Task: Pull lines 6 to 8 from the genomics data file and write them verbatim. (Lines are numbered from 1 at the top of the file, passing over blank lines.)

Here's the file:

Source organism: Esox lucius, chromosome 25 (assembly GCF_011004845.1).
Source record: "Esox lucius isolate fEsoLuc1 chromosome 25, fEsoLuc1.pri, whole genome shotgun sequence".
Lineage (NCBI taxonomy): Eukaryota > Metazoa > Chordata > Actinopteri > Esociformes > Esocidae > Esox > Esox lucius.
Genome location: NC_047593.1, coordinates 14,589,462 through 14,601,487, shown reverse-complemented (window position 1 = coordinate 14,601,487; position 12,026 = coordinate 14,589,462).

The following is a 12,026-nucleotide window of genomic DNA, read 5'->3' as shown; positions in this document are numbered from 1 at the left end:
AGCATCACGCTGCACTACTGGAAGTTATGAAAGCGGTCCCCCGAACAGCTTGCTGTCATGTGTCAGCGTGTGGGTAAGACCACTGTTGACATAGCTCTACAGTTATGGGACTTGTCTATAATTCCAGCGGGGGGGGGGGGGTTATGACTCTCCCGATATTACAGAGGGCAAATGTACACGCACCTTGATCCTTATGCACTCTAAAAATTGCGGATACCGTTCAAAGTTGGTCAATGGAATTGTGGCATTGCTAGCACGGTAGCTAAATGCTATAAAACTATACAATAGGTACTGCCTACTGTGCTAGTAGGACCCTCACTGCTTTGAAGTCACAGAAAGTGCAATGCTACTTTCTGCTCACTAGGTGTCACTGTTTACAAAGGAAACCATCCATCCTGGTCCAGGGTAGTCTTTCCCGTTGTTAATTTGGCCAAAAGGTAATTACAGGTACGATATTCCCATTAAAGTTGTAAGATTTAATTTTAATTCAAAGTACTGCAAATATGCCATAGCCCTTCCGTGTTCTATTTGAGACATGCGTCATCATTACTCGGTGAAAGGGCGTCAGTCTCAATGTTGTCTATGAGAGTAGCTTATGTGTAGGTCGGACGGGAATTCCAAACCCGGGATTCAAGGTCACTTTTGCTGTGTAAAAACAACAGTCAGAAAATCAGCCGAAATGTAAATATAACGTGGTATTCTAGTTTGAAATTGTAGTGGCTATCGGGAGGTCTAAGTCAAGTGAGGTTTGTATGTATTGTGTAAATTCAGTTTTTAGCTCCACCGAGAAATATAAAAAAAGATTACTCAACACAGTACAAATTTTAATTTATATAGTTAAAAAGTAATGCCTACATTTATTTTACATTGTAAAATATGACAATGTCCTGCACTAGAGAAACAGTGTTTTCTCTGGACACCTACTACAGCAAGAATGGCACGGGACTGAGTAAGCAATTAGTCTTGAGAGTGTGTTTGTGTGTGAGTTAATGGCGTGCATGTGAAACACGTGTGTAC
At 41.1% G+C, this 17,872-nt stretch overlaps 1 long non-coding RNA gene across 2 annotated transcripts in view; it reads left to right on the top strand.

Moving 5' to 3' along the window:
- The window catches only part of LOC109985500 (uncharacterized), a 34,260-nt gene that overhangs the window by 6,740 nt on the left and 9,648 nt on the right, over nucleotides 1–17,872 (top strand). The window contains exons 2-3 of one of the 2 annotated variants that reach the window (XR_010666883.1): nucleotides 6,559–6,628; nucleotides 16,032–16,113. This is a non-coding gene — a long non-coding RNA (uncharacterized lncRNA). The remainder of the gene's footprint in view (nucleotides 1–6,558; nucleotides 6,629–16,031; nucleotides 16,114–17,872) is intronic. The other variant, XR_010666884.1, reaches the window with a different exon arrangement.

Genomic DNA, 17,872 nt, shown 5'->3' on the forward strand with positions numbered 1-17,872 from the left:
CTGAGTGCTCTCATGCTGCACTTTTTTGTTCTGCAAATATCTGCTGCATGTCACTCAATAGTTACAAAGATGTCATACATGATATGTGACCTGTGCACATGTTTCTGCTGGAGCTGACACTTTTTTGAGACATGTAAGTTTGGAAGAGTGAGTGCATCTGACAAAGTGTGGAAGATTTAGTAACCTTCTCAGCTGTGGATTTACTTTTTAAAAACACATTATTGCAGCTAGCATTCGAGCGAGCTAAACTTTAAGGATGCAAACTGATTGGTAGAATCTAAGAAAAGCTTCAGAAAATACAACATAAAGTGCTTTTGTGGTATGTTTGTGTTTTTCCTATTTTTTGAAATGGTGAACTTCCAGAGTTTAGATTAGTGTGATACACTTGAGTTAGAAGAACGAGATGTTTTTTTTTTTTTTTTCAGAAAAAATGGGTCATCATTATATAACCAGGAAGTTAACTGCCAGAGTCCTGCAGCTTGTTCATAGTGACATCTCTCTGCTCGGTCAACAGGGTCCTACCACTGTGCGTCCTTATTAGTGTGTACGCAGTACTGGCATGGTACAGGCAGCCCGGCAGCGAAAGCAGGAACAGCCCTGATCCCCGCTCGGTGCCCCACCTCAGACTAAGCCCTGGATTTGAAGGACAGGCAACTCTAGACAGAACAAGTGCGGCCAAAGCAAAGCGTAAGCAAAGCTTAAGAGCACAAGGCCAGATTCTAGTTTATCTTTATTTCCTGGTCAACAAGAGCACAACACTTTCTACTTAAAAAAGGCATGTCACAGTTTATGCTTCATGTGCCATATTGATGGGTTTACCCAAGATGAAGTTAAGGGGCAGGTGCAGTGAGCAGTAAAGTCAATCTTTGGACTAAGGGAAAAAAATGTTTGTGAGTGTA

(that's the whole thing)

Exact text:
AGCATCACGCTGCACTACTGGAAGTTATGAAAGCGGTCCCCCGAACAGCTTGCTGTCATGTGTCAGCGTGTGGGTAAGACCACTGTTGACATAGCTCTACAGTTATGGGACTTGTCTATAATTCCAGCGGGGGGGGGGGGGTTATGACTCTCCCGATATTACAGAGGGCAAATGTACACGCACCTTGATCCTTATGCACTCTAAAAATTGCGGATACCGTTCAAAGTTGGTCAATGGAATTGTGGCATTGCTAGCACGGTAGCTAAATGCTATAAAACTATACAATAGGTACTGCCTACTGTGCTAGTAGGACCCTCACTGCTTTGAAGTCACAGAAAGTGCAATGCTACTTTCTGCTCACTAGGTGTCACTGTTTACAAAGGAAACCATCCATCCTGGTCCAGGGTAGTCTTTCCCGTTGTTAATTTGGCCAAAAGGTAATTACAGGTACGATATTCCCATTAAAGTTGTAAGATTTAATTTTAATTCAAAGTACTGCAAATATGCCATAGCCCTTCCGTGTTCTATTTGAGACATGCGTCATCATTACTCGGTGAAAGGGCGTCAGTCTCAATGTTGTCTATGAGAGTAGCTTATGTGTAGGTCGGACGGGAATTCCAAACCCGGGATTCAAGGTCACTTTTGCTGTGTAAAAACAACAGTCAGAAAATCAGCCGAAATGTAAATATAACGTGGTATTCTAGTTTGAAATTGTAGTGGCTATCGGGAGGTCTAAGTCAAGTGAGGTTTGTATGTATTGTGTAAATTCAGTTTTTAGCTCCACCGAGAAATATAAAAAAAGATTACTCAACACAGTACAAATTTTAATTTATATAGTTAAAAAGTAATGCCTACATTTATTTTACATTGTAAAATATGACAATGTCCTGCACTAGAGAAACAGTGTTTTCTCTGGACACCTACTACAGCAAGAATGGCACGGGACTGAGTAAGCAATTAGTCTTGAGAGTGTGTTTGTGTGTGAGTTAATGGCGTGCATGTGAAACACGTGTGTAC
At 41.1% G+C, this 17,872-nt stretch overlaps 1 long non-coding RNA gene across 2 annotated transcripts in view; it reads left to right on the top strand.

Moving 5' to 3' along the window: